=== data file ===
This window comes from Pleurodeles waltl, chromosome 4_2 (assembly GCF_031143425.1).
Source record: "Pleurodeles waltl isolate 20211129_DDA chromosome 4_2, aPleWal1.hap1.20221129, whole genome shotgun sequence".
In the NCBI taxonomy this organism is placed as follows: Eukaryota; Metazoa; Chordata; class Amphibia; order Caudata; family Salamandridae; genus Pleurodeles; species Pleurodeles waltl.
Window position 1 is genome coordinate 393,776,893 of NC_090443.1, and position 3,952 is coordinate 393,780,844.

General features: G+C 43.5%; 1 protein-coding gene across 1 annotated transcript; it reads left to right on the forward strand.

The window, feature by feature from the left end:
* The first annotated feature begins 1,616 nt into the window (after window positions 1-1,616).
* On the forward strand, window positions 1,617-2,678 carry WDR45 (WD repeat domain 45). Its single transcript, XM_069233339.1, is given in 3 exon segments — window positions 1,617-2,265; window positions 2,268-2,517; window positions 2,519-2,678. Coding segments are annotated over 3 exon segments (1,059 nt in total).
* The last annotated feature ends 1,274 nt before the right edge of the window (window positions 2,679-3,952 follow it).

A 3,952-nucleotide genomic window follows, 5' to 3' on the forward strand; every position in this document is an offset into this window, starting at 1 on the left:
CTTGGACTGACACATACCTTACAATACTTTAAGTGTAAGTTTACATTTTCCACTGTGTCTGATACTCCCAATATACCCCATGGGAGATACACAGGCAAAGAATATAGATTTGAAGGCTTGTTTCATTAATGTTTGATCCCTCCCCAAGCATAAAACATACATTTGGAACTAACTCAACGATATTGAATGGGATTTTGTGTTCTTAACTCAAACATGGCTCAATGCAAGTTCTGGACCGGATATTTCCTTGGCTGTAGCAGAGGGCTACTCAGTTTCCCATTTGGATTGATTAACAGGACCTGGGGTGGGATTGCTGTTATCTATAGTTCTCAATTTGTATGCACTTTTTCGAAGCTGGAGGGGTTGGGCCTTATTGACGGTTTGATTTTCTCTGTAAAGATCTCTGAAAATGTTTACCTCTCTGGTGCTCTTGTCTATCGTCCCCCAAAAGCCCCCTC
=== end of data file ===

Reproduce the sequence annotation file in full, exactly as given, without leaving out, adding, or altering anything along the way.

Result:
This window comes from Pleurodeles waltl, chromosome 4_2 (assembly GCF_031143425.1).
Source record: "Pleurodeles waltl isolate 20211129_DDA chromosome 4_2, aPleWal1.hap1.20221129, whole genome shotgun sequence".
In the NCBI taxonomy this organism is placed as follows: Eukaryota; Metazoa; Chordata; class Amphibia; order Caudata; family Salamandridae; genus Pleurodeles; species Pleurodeles waltl.
Window position 1 is genome coordinate 393,776,893 of NC_090443.1, and position 3,952 is coordinate 393,780,844.

General features: G+C 43.5%; 1 protein-coding gene across 1 annotated transcript; it reads left to right on the forward strand.

The window, feature by feature from the left end:
* The first annotated feature begins 1,616 nt into the window (after window positions 1-1,616).
* On the forward strand, window positions 1,617-2,678 carry WDR45 (WD repeat domain 45). Its single transcript, XM_069233339.1, is given in 3 exon segments — window positions 1,617-2,265; window positions 2,268-2,517; window positions 2,519-2,678. Coding segments are annotated over 3 exon segments (1,059 nt in total).
* The last annotated feature ends 1,274 nt before the right edge of the window (window positions 2,679-3,952 follow it).

A 3,952-nucleotide genomic window follows, 5' to 3' on the forward strand; every position in this document is an offset into this window, starting at 1 on the left:
CTTGGACTGACACATACCTTACAATACTTTAAGTGTAAGTTTACATTTTCCACTGTGTCTGATACTCCCAATATACCCCATGGGAGATACACAGGCAAAGAATATAGATTTGAAGGCTTGTTTCATTAATGTTTGATCCCTCCCCAAGCATAAAACATACATTTGGAACTAACTCAACGATATTGAATGGGATTTTGTGTTCTTAACTCAAACATGGCTCAATGCAAGTTCTGGACCGGATATTTCCTTGGCTGTAGCAGAGGGCTACTCAGTTTCCCATTTGGATTGATTAACAGGACCTGGGGTGGGATTGCTGTTATCTATAGTTCTCAATTTGTATGCACTTTTTCGAAGCTGGAGGGGTTGGGCCTTATTGACGGTTTGATTTTCTCTGTAAAGATCTCTGAAAATGTTTACCTCTCTGGTGCTCTTGTCTATCGTCCCCCAAAAGCCCCCTC